Nine Los Angeles canyon homes were evacuated today and people in nearby foothill communities packed their cars and got ready to flee in case a rainstorm brought mud and rocks flowing down from fire-blackened slopes.
The National Weather Service predicted a cold storm from Canada would bring strong winds and an inch or two of rain in most areas of Southern California, with up to 4 inches in some locations.
Nine homes were placed under mandatory evacuation in Sunland, one of a chain of foothill communities northeast of downtown Los Angeles that were threatened by the huge Station Fire this summer.
That blaze charred 250 square miles of Angeles National Forest while burning 89 homes and reducing slopes of water-retaining timber and brush to stumps and ash.
A task force several months ago identified the nine canyon homes as being in a potential site of mudslides or flooding, but no problems had been reported by early afternoon, said Chris Ipsen, a spokesman for the Los Angeles Emergency Management Department.
People in 13 other homes were warned to be prepared to evacuate if the situation worsens, Ipsen said.
Sandbags and concrete barriers were put in place not long after the fire was doused.
Mudslide worries remained high in La Canada Flintridge, about 14 miles northeast of downtown Los Angeles.
In the Paradise Valley neighborhood, homeowner Gary Stibal kept watch on the burned mountain slope that rises sharply from his backyard. His yard was freshly cleared of 5 feet of mud that gushed down during a brief cloudburst earlier this fall.
“People are nervous,” he said as raindrops pattered on his umbrella. “It’s letting up a little bit now, but I guess there’s more heavy stuff coming in later.”
His car was packed and, like others in the neighborhood, was parked in the driveway facing the street for a quick getaway.
Stibal also kept an eye on runoff.
“It’s starting to get a little muddy now; earlier this morning it was clear water coming down but now as the ground gets more saturated it’s more of the ash,” he said.
Residents who see signs of any problem shouldn’t wait to be ordered to leave, said Bob Spencer of the Los Angeles County Department of Public Works.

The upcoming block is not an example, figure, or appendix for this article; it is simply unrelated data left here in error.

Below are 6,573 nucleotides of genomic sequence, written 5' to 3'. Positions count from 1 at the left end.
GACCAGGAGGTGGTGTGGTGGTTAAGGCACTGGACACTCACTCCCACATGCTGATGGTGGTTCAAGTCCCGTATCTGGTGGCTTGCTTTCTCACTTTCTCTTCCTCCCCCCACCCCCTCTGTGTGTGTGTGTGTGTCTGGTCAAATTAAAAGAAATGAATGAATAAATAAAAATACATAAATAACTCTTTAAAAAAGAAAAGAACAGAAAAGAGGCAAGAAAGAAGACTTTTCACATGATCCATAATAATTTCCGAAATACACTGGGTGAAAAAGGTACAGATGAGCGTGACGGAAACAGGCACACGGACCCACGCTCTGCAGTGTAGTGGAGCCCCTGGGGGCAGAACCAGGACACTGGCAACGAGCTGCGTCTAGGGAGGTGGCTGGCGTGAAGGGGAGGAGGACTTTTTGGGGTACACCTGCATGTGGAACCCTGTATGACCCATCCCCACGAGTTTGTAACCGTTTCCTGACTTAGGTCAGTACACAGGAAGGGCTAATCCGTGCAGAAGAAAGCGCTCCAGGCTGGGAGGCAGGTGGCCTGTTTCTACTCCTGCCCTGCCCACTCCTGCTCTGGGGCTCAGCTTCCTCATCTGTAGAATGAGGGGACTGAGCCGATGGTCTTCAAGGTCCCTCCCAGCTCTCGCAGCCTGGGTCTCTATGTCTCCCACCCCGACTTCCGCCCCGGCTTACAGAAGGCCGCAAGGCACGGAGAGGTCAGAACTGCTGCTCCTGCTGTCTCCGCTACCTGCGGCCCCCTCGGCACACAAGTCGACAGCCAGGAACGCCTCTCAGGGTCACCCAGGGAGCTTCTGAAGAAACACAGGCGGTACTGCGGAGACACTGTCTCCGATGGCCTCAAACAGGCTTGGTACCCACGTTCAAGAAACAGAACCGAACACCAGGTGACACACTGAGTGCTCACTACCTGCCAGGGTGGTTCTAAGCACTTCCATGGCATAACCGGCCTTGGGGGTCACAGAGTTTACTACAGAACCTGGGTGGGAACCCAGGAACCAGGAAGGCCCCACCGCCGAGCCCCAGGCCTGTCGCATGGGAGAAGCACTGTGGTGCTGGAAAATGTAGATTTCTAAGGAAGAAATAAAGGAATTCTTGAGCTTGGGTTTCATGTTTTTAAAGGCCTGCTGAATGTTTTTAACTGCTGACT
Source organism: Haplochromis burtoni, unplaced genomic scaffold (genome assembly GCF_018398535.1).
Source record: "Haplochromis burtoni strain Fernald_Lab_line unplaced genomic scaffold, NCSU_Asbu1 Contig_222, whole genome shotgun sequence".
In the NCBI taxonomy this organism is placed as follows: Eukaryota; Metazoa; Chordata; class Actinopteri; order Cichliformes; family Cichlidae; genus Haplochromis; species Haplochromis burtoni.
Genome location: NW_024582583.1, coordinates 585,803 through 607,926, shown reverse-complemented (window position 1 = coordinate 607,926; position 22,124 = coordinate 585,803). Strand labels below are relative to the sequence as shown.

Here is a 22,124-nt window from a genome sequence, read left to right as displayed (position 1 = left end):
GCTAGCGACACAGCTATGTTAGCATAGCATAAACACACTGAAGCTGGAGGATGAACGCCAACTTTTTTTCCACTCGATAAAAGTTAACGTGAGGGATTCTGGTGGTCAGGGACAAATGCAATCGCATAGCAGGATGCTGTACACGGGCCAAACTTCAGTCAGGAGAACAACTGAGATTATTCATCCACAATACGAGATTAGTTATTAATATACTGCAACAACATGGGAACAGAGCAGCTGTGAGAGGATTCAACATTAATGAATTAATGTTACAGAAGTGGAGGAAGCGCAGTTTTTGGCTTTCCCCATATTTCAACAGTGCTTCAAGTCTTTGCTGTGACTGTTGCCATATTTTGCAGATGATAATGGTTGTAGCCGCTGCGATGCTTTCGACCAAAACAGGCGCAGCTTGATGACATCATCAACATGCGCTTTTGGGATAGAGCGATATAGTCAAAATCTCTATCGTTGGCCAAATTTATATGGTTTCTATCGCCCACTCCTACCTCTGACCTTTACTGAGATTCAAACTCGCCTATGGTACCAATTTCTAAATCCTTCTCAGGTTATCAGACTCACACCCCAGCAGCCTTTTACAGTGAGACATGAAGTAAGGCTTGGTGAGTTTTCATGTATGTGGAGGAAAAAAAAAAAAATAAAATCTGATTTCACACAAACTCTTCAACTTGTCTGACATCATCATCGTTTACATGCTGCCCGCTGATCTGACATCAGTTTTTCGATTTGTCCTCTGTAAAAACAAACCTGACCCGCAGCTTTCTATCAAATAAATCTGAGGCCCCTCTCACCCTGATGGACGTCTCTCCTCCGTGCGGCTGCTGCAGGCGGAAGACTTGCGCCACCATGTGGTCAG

“If they can see debris flowing down the street … the best, wisest and safest thing to do is just get in the vehicle and just go down the hill and leave,” he said.
Police officers went to the top of Haines Canyon and advised residents in a handful of homes that they should be ready to leave, said resident April Faieta. The homes are just below a flood control debris basin with towering denuded slopes.
Faieta said she and several other neighbors would remain in their homes, noting that she evacuated three times due to the Station Fire and the home was not affected.
“Everybody left a little too early. … Everybody’s just waiting,” she said.
Elsewhere, the hills east of San Francisco Bay saw a rare overnight dusting of snow, with snow also predicted for Fresno and other Central Valley communities.
In the Central Valley, California’s agricultural heart, a hard freeze was expected with lows in the upper 20s.
In the mountains, the storm could bring 1 to 2 feet of snow while falling as low as 1,500 feet, forecasters said.
In San Diego, the National Weather Service issued a warning of high winds. Gusts up to 60 mph were forecast.
Two storms from the tropical Pacific were expected to arrive on Thursday and Saturday.